In many robotics applications, for example, aircraft-towing vehicles [Morris et al.2016], warehouse and office robots [Wurman et al.2008, Veloso et al.2015], game characters [Ma et al.2017d], and other multi-robot systems [Ma et al.2017a], robots need to finish tasks that have deadlines. For example, in applications that require long-term autonomy for a team of robots, it is important to move as many robots as possible from a dangerous area to reach a shelter area before a disaster occurs in inclement or adversarial conditions.
One aspect of the problem, namely Multi-Agent Path Finding (MAPF), is to plan collision-free paths for multiple agents in known environments from their given start vertices to their given goal vertices [Ma and Koenig2017]. The objective is to minimize the sum of the arrival times of the agents or the makespan. MAPF is NP-hard to solve optimally [Yu and LaValle2013b] and even to approximate within a small constant factor for makespan minimization [Ma et al.2016b]. It can be solved with reductions to other well-studied combinatorial problems [Surynek2015, Surynek et al.2016, Yu and LaValle2013a, Erdem et al.2013] and dedicated optimal [Standley and Korf2011, Goldenberg et al.2014, Sharon et al.2013, Wagner and Choset2015, Sharon et al.2015, Boyarski et al.2015, Felner et al.2018], bounded-suboptimal [Barer et al.2014, Cohen et al.2016], and suboptimal MAPF algorithms [Silver2005, Sturtevant and Buro2006, Wang and Botea2011, Luna and Bekris2011, de Wilde et al.2013] as described in several surveys [Ma et al.2016a, Felner et al.2017]. MAPF has recently been generalized in different directions [Ma and Koenig2016, Hönig et al.2016a, Ma et al.2016a, Hönig et al.2016b, Ma et al.2017b, Ma et al.2017c] but none of them capture an important characteristic of many applications, namely the ability to meet deadlines. A MAPF variant, G-TAPF, assigns tasks with deadlines to agents but does not directly maximize the number of agents that can finish the tasks by the deadlines [Nguyen et al.2017].
We thus formalize Multi-Agent Path Finding with Deadlines (MAPF-DL). The objective is to maximize the number of agents that can reach their given goal vertices from their given start vertices within a given deadline, without colliding with each other. Since none of the existing results directly transfers to MAPF-DL, we first show that MAPF-DL is NP-hard to solve optimally. We then present two families of algorithms to solve MAPF-DL. The first family is based on a reduction of MAPF-DL to a flow problem and a subsequent compact integer linear programming formulation of the resulting reduced abstracted multi-commodity flow network. The second family is based on novel combinatorial search algorithms. We introduce three search-based MAPF-DL algorithms and conduct systematic experiments to compare them on a number of MAPF-DL instances. The results show that all algorithms scale well to large problem instances but each one dominates the other ones in different scenarios. We study their pros and cons and provide a set of guidelines for identifying when each one should be used.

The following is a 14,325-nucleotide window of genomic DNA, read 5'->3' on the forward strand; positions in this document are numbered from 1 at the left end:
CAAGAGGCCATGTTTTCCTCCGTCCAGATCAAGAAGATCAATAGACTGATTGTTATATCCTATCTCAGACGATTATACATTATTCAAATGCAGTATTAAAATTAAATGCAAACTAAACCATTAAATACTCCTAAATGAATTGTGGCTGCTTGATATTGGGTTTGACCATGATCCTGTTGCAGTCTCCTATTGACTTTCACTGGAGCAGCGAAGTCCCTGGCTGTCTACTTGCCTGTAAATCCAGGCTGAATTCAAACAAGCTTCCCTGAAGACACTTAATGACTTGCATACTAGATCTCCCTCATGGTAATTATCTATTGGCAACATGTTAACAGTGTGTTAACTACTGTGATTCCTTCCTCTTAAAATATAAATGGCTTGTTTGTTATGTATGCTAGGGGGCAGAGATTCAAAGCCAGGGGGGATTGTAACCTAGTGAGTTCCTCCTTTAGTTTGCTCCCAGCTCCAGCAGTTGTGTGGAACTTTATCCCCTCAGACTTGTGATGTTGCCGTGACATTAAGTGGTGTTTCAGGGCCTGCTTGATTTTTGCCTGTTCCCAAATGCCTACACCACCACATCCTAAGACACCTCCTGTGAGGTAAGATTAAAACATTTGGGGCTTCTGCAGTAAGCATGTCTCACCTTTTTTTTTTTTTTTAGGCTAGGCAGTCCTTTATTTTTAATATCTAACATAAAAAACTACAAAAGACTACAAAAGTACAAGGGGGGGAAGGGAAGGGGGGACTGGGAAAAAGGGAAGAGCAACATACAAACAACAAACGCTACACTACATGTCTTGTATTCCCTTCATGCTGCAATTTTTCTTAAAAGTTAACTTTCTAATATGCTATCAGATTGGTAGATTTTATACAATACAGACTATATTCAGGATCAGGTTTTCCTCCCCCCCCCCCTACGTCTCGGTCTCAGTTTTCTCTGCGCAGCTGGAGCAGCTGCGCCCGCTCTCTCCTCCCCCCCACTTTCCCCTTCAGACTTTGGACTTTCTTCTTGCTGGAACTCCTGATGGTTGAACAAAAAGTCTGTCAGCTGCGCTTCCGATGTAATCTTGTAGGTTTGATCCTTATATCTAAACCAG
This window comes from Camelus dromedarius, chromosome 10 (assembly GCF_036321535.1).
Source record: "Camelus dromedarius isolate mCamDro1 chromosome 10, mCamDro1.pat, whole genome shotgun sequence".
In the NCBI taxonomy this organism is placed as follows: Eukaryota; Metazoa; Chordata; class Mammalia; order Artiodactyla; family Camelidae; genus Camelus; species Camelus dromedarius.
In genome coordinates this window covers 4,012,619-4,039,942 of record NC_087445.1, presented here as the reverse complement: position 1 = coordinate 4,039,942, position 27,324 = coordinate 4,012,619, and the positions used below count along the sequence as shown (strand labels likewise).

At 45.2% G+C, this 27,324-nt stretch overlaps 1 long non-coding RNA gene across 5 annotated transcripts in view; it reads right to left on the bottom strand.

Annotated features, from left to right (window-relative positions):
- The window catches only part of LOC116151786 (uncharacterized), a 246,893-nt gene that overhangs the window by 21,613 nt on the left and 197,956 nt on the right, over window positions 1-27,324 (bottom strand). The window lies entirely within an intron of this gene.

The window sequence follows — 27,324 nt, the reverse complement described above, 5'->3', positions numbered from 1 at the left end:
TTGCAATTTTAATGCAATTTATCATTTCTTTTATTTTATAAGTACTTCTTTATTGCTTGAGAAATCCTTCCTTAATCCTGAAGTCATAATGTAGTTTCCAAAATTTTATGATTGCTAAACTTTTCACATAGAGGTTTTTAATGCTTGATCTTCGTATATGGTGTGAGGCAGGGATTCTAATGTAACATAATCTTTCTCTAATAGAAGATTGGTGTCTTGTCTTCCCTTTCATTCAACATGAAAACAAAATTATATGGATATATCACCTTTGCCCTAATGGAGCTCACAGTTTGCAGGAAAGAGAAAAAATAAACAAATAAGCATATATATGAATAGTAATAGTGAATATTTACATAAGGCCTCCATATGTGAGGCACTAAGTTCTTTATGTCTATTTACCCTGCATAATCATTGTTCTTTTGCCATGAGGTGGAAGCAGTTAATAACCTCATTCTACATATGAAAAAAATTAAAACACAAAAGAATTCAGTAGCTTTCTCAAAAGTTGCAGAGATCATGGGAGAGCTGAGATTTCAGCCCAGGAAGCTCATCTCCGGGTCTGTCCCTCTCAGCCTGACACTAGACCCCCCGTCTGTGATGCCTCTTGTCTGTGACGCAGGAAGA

2 Multi-Agent Path Finding with Deadlines
In this section, we define MAPF-DL formally and prove its computational hardness. We then present an optimal MAPF-DL algorithm based on integer linear programming (ILP).
2.0.1 Problem Definition
We formalize MAPF-DL as follows: We are given a deadline, denoted by a time step , a finite undirected graph , and agents . Each agent has a start vertex and a goal vertex . In each time step, each agent either moves to an adjacent vertex or stays at the same vertex. Each agent can reach its goal vertex in time steps in the absence of other agents (without loss of generality). Let be the vertex occupied by agent at time step . We call an agent successful iff it occupies its goal vertex at the deadline , that is, . A plan consists of a path assigned to each successful agent that satisfies the following conditions: (1) [each successful agent starts at its start vertex]. (2) or [each successful agent always either moves to an adjacent vertex or does not move]. Each unsuccessful agent is removed at time step zero, and the plan thus contains no path assigned to it, that is, .111Depending on the application, the unsuccessful agents can be removed at time step zero, wait at their start vertices, or move out of the way of the successful agents. We choose the first option in this paper. If the unsuccessful agents are not removed, they can obstruct other agents. However, our proof of NP-hardness does not depend on this assumption, and our MAPF-DL algorithms can be adapted to other assumptions. We define a collision between two different successful agents and to be either a vertex collision (, , , ) iff [both successful agents occupy the same vertex simultaneously] or an edge collision (, , , , ) iff and [both successful agents traverse the same edge simultaneously in opposite directions]. A solution is a plan without collisions.
The objective of MAPF-DL is to maximize the number of successful agents , that is, the number of paths in the solution, or, equivalently, minimize the number of unsuccessful agents . The cost of a plan is thus the number of unsuccessful agents . It can also be defined as the sum of the costs of all agents since a Boolean cost can be defined for each agent where each successful agent incurs cost 0 and each unsuccessful agent incurs cost 1. Obviously, every MAPF-DL instance has a trivial solution where all agents are unsuccessful, namely with cost .